Friday, September 21, 2012

The Game Is Not Over

Didn't think I'd be on the Romney implosion twice in a row. But I would like to address a particular line of retort from some of those who are sticking with him. There are a few places we could go for this sentiment, but for our purposes, let's use this Atlantic piece from Ron Fournier entitled '5 Reasons Not to Write Romney Off'.

All five reasons are variations on the theme of 'the campaign isn't over yet; something could still happen to close the gap'- namely, bad economic news, bad foreign-policy news, Obama stumbling in the debates, Obama making a big gaffe, or Romney just somehow turning it around for some reason. This last one was literally justified with the phrase "odds are they'll figure out a way out of this spiral".

This is the political equivalent of saying 'a wizard will do it'.

The thing here is that, with the four non-wizard scenarios, you are counting on something to happen that may not actually happen. You're buying a lottery ticket and hoping it pays off. And furthermore, none of those four are within Romney's direct sphere of influence; all but the debate are completely out of that sphere. He is, as you'd say in a playoff race, not in control of his own destiny.

And even the debates carry a unique lack of the kind of control Romney needs right now. The 47% video came in a moment where Romney was not aware a camera was present, and was speaking exclusively to people supporting him enough to give him $50,000. The debates have cameras present, and Romney knows people are watching who neither support him nor even so much as make $50,000 in an entire year. Or multiple years. Two. Three. More. The kind of trust Romney needs to rebuild is simply impossible to do in a prime-time simulcast moderated debate. The kind of trust he needs to rebuild- assuming that it can even be rebuilt at all- can only be done over a long period of retail campaigning, a period of time he doesn't really have at this point.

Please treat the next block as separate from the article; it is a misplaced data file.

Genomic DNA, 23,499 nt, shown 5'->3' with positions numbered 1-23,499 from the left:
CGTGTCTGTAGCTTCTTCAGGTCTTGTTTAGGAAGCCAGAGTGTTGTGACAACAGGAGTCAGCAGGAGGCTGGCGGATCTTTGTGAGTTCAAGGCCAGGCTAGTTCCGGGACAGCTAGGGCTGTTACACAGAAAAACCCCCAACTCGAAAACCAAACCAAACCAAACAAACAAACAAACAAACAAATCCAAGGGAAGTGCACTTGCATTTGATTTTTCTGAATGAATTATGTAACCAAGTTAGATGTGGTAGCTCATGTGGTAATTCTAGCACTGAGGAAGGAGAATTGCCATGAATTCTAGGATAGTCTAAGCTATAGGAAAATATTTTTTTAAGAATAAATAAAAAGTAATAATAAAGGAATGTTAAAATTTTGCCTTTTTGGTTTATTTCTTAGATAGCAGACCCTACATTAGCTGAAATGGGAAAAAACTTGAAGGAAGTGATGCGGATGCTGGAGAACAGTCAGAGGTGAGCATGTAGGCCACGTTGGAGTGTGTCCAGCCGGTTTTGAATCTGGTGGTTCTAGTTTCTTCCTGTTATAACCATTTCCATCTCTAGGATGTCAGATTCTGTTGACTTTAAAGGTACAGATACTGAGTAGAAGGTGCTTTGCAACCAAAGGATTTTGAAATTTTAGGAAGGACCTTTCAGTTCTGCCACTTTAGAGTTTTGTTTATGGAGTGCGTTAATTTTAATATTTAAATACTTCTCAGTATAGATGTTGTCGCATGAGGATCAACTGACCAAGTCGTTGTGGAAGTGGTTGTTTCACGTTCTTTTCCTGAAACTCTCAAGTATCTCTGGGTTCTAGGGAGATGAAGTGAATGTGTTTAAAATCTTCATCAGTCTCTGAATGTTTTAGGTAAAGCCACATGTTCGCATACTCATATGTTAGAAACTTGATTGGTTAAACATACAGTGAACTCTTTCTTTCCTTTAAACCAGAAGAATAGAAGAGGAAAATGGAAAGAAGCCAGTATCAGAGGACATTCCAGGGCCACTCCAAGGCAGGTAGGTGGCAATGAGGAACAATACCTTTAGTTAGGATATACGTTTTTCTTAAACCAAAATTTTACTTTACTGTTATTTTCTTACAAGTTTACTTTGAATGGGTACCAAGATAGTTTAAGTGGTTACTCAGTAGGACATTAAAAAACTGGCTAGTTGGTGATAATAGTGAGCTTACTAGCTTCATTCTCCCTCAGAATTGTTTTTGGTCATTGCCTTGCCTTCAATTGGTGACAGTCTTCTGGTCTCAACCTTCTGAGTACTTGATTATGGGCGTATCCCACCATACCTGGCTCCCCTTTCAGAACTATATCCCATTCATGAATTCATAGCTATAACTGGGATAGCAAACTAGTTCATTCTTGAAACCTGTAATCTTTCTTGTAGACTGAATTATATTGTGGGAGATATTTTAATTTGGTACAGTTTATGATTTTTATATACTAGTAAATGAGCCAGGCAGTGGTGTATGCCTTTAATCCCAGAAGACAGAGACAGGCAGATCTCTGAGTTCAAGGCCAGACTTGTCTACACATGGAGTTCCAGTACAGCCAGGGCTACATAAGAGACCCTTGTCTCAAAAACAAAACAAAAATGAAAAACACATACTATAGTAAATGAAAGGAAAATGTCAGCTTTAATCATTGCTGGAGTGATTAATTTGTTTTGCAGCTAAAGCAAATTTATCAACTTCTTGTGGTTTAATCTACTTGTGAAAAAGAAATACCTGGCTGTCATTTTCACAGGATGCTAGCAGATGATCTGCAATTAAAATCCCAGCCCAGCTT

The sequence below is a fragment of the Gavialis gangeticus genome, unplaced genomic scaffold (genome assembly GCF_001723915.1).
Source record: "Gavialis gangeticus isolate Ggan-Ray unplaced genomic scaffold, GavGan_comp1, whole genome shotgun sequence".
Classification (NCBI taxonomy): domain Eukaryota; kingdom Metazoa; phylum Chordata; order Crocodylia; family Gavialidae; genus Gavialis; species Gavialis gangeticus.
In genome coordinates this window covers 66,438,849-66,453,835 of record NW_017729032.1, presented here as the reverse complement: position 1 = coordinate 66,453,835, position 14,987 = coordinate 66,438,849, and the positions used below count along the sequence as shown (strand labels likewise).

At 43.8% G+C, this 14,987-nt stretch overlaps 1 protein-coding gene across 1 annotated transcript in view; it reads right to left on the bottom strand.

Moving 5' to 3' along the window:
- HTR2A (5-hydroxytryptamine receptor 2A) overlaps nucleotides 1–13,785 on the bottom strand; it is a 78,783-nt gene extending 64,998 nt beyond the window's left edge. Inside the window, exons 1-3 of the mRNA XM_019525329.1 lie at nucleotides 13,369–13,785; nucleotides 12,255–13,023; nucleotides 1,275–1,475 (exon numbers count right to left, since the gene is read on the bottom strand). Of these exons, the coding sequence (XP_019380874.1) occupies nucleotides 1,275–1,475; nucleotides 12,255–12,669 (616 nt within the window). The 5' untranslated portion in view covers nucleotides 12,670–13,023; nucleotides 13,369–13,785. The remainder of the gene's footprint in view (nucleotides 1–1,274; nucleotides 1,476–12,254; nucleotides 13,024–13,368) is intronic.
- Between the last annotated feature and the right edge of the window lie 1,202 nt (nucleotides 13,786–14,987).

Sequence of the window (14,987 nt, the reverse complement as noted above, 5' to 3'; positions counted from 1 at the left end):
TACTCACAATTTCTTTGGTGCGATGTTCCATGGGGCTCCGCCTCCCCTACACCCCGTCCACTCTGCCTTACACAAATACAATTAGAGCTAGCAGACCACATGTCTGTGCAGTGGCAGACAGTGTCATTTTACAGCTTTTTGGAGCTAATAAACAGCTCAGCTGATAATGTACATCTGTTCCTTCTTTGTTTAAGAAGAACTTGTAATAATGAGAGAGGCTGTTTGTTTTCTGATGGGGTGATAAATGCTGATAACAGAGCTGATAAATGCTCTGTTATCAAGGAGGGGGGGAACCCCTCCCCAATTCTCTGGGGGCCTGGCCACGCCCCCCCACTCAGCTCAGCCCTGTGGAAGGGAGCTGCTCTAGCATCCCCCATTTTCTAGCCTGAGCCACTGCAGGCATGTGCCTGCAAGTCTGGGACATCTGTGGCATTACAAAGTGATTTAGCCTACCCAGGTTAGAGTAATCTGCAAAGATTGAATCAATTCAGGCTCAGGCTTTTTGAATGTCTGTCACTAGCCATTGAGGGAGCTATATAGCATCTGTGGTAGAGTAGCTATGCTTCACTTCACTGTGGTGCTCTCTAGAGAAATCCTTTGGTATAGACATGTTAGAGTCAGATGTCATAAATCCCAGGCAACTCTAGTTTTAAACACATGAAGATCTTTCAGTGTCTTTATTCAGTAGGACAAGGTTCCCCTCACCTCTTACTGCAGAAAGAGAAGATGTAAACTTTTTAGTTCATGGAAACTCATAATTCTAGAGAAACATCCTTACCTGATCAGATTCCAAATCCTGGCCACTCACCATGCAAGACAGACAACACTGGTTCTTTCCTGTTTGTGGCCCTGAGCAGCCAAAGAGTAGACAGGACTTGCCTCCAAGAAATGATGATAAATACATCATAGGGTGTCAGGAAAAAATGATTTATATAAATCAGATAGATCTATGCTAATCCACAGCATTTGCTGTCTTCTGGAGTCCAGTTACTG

You ever watch Press Your Luck? I'll presume here that you have. (If you haven't, you'll want to watch an episode at this point to get familiar with the analogy that's about to ensue.) In Round 2, it would sometimes happen that one of the first two players to take their spins would end up hitting a Whammy on their last spin. Unless it was their fourth Whammy, Peter Tomarken would tell these people, 'X Whammies, no spins, no dollars, but the game is not over." Which it wasn't. After all, someone else still had spins to take. Maybe they could get passed to the player and they could keep going on those.

Here's a clip with an example of that happening. Embedding is disabled on this one, so it's a link.

In this case, the player is named Bob. He hits his third Whammy on his last spin at 4:15 in the clip, and Peter tells him the game's not over. But then keep watching, and see what the camera does. For a while, Bob still has a shot, because the player next to him quickly picked up his third and was at risk of going out. But then the remaining spins consolidated into one group. Passed spins get passed to the leading opponent (or the player's choice, if the two opponents are tied), and if you've got no money, there is virtually no chance that this is going to describe you. And when you hit your fourth Whammy, any spins you have left go away right along with you. Long story short, while Bob wasn't out of the game, there was no way he was going to get to spin again.

So eventually, the camera cut Bob out of the picture entirely.

The chances of coming back from that situation to win the game are so remote that the cameraman didn't bother to entertain them. Tomarken had to say something encouraging to players in such a predicament, since they were sitting right there. He couldn't tell them "X Whammies, no spins, no dollars, your chances of winning are about the same as Walter Mondale's." The cameraman didn't have to be quite so nice. As soon as they deemed a player as basically out of the running- and especially as soon as someone Whammied out- they got cropped out of the shot.

Romney cannot be cropped out of the shot here. You can't crop it down to one player. But with key campaign staffers beginning to abandon the campaign and downballot candidates distancing themselves from Romney and complaining that he's going to take them down with him, he has three Whammies, no spins, no dollars, and Obama's, oh, say, $50,000 up on him.

But the game is not over.

No comments: